“Great result”: Australian tech sector welcomes Labor victory and its pledge to boost workforce to 1.2 million

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Source: Unsplash/Christina @ wocintechchat.com.

Leaders in Australia’s technology and startup sector have welcomed Labor’s federal election victory, celebrating its plan to invest $1 billion in critical technologies, expand the digital workforce and reshape the nation’s climate ambitions.

With nearly 71% of the vote counted on Sunday night, Labor appeared likely to form a slim majority government, having weathered a fall in its own primary vote to best the incumbent Morrison government.

A devastating swing against the Coalition saw it forfeit a number of Western Australian seats to Labor, while collapsing support across Melbourne saw former Liberal Party strongholds fall to ‘teal’ independents.

The success of those independents, along with a strengthened Greens presence in the Lower House, appear poised to deliver one of the most progressive parliaments in a decade — and an opportunity for Labor to turn its technology policy platform into reality.

Focus on $1 billion Critical Technologies Fund

The Tech Council of Australia — chaired by a who’s who of local tech success stories, including Atlassian co-CEO Scott Farquhar, Afterpay CEO Anthony Eisen, and :Different founder Mina Radhakrishnan — said Labor’s victory presents an opportunity to grow Australia’s tech sector.

CEO Kate Pounder welcomed Labor’s pledge to expand Australia’s tech workforce to 1.2 million jobs by 2030, celebrating a “shared commitment to help Australians work in them, including through reskilling and training opportunities”.

In addition, Pounder recognised Labor’s proposal to institute a $1 billion Critical Technologies Fund, a co-investment system the party claims will expand the nation’s capacity in fields like artificial intelligence, robotics and quantum computing.

“This fund will enable the tech sector to capitalise on this once in a generation opportunity to make Australia a global tech powerhouse — to deliver billions in economic activity, provide secure, flexible, well-paid jobs for Australians and make Australia the best place to start and grow a business,” Pounder said.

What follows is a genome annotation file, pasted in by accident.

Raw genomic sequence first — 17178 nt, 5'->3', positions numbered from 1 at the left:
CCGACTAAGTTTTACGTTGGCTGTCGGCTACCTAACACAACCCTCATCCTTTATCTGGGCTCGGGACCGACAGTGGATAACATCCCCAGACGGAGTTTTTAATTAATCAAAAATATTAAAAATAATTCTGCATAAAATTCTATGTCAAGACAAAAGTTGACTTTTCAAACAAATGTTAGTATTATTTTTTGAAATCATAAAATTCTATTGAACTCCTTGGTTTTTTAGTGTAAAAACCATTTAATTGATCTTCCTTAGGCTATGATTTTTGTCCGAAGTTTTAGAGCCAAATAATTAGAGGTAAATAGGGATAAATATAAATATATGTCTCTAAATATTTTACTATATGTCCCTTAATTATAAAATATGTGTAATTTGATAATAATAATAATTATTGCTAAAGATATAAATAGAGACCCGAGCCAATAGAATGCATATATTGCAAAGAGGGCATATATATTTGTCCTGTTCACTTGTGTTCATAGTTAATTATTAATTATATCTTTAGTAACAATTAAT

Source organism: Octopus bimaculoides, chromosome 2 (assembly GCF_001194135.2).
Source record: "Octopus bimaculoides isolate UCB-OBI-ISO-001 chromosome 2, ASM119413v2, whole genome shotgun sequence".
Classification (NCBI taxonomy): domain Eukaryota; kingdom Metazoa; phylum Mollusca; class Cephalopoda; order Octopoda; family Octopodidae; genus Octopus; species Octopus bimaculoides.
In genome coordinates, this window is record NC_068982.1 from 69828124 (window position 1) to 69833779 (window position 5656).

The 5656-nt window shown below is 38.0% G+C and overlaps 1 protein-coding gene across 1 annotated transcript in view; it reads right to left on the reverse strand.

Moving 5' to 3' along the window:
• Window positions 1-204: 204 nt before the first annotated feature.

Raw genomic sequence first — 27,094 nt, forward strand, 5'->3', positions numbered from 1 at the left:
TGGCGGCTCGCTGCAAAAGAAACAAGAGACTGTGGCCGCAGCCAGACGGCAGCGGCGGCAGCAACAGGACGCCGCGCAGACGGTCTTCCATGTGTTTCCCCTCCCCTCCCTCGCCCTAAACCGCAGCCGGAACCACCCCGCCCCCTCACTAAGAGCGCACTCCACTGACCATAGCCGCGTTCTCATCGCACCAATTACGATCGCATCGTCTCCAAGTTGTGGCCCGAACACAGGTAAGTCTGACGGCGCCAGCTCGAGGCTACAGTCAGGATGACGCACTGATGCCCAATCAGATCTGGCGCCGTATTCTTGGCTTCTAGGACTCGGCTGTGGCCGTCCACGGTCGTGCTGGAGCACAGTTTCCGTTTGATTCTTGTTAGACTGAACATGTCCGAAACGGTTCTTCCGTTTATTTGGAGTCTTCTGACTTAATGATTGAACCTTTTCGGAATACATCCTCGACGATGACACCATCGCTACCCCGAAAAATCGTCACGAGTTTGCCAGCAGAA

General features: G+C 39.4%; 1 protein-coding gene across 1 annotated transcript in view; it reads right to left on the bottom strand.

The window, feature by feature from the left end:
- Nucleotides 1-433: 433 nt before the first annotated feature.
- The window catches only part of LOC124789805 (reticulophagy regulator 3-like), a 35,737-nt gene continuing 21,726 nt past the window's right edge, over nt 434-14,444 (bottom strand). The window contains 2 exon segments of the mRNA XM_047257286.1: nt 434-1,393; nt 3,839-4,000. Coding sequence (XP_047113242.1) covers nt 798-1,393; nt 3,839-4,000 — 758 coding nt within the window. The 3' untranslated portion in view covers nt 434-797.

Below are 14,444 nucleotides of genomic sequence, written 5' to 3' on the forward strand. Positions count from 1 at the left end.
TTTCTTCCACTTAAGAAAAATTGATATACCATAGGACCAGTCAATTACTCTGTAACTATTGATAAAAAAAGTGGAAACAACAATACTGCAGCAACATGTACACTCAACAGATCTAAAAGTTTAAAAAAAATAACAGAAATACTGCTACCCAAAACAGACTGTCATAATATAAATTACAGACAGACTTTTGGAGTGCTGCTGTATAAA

The Tech Council also anticipates working with the Greens in seats with a large tech presence, Pounder added.

Tech focus necessitates a new cabinet minister, Australian Information Industry Association says

In its post-election statement, the Australian Information Industry Association (AIIA) said it looks forward to working with Prime Minister-elect Anthony Albanese to facilitate the Critical Technologies Fund.

But such a massive project necessitates a cabinet-level position focused on government services and the digital economy, AIIA CEO Ron Gauci said.

“Our members have told us they are increasingly looking overseas for employees due to the talent squeeze,” Gauci said.

“Red tape is restricting the digital economy and could be far better targets and coordinated. A dedicated cabinet minister is needed to address these issues and support the ongoing growth of our digital economy.”

The instalment of a digital-focused cabinet minister would help the local industry commercialise its IP at home, “ensuring our IP is not sold overseas,” he added.

Labor victory a “great result” for tech sector, Daniel Petre says

A Labor government is a “good result for Australia” and a “great result” for its tech community, AirTree Ventures co-founder Daniel Petre said.

“Not only does Labor realise that innovation (and future productivity gains) is underpinned by technology, it has developed policies that will actually help and not harm our growing innovation ecosystem,” the local tech luminary told SmartCompany.

“Also having ‘teal’ members of Parliament that also understand the need to invest in R&D is a happy bonus for all Australians.”

After what has been declared Australia’s climate election, the result result shows “the majority of Australians are unhappy with Australia’s approach to climate change,” he added.

That viewpoint was shared by Atlassian co-founder Mike Cannon-Brookes, whose attempted takeover of AGL Energy is emblematic of a tech sector conscious of Australia’s carbon emissions.

“After bushfires & bullshit, floods & fables… comes hope,” he tweeted Sunday.

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